WE ALL REMEMBER learning about the importance of diversification and how it most commonly balances an individual or business’ risk/reward. Although this may be true, be sure you, or your business, are not taking this too far. It is easy to only read the proverbial bold print of this principle and assume that lots of different things going on at the store, in the office, or in the portfolio, are good things. Not exactly--sometimes, it can actually be detrimental to the success of a person or business. 
This happens when these individuals or businesses attempt to have their hands in too many cookie jars at one time.  It seems like a good idea at first, but it soon becomes a situation where nothing ever gets done and there are a lot of great ideas being thrown around in equal excitement.  The problem with this usually shows up when it comes time to implement these wonderful plans and ideas. The bottom line is that individuals and small businesses can only take action on so much. The common result is that when companies try to take on too much at one time, they leave the wheels spinning, but nothing ever gets anywhere. 
For individuals, the idea is simple: It’s great to be involved in multiple initiatives, even if it’s at the same time. Just ensure that you can successfully execute on all fronts and manage your time to allow for productivity to take place with each project. If you find yourself laying in bed wondering what you accomplished today, because although you were busy, you are now exhausted and you feel worked to the bone, but you can’t quite put your finger on what you got off your plate, then it is official: you have yourself spread way too thin and it’s only a matter of time before you burn out and your endeavors fail due to lack of progress.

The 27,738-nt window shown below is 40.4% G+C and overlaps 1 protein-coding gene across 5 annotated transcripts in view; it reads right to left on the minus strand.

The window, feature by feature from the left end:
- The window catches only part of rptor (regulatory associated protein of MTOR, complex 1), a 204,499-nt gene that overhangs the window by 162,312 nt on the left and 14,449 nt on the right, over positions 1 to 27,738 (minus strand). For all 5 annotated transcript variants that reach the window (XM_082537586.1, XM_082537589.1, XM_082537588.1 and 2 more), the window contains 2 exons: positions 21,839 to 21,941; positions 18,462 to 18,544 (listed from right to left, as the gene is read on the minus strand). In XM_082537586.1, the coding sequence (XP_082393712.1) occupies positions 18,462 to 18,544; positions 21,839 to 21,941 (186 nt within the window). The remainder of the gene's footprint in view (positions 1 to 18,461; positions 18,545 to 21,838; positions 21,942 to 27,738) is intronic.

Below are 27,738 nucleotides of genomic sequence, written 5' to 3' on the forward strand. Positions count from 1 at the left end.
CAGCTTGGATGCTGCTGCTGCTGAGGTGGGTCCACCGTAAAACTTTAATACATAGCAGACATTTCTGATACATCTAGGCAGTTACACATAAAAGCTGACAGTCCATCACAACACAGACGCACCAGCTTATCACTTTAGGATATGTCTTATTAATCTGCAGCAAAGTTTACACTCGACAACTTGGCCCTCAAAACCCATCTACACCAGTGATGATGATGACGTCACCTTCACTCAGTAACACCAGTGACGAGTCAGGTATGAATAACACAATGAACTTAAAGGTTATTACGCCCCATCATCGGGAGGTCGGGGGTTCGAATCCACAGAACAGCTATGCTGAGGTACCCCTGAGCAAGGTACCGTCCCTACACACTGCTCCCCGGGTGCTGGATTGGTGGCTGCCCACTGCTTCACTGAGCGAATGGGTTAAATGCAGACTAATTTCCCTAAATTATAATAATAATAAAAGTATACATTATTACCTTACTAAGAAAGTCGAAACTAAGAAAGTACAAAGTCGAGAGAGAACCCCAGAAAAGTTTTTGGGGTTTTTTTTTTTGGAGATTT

Be willing to grade yourself and decide if what you are managing on a daily basis is too much. Be busy, be effective, and be productive, just don’t chase your tail ‘sun up’ to ‘sun down’. 
Businesses suffer from the misuse of this principle, too: The sports bar trying to have a wine selection, the Chinese restaurants that sell cheeseburgers, etc.  Believe it or not, there are a ton of businesses that sell too many different things and they clearly don’t know or remember why people patronize their establishment, anyway. I don’t go to the car dealership to buy collared shirts, nor do I go to the mall to get a massage at a kiosk. I can’t imagine that a car dealership makes a huge bottom line impact by selling nostalgic shirts, compared to the $75 per hour in shop labor, the 35% markup on items from the parts department, and the $100-1500 preventative services every 3,000-15,000 miles. 
Not unlike individuals, businesses may have multiple verticals that generate revenue; however, the successful ones are in some way related. (e.g. the cable company offers not only cable, but telephone service, internet and a few other add-ons).  This model works because all these services are related. 
Not to rely heavily on the car dealership example, but again, they have three primary verticals: vehicle sales (new and used), vehicle service, and parts. Sounds logical, right? It’s amazing how many businesses attempt to compete in industries that are unrelated. Just remember all of the other areas of business that can be consolidated by maintaining some level of continuity between products and services. The company can operate with one image, use one website, the products or services in question can share marketing materials and sales collateral. 
Also, don’t forget the consolidated marketing efforts. Imagine, the more unrelated verticals a business has, the more marketing lists that need to be created or purchased, the more tradeshows and conventions that need to be attended, the exponentially more mailers that need to be sent out and the additional trade journals and magazines that advertisements need to be placed in. This could go on forever, but I’m sure you get the point. Eventually, businesses reach a point of diminishing returns. This simply means that it’s not worth all the effort and additional expense for the eventual bump in the bottom line--if there even is one. 
Don’t spread yourself too thin and don’t forget where you came from, what your good at, and why your customers patronize your establishment. Remember these fundamental things and you and your business should do just fine.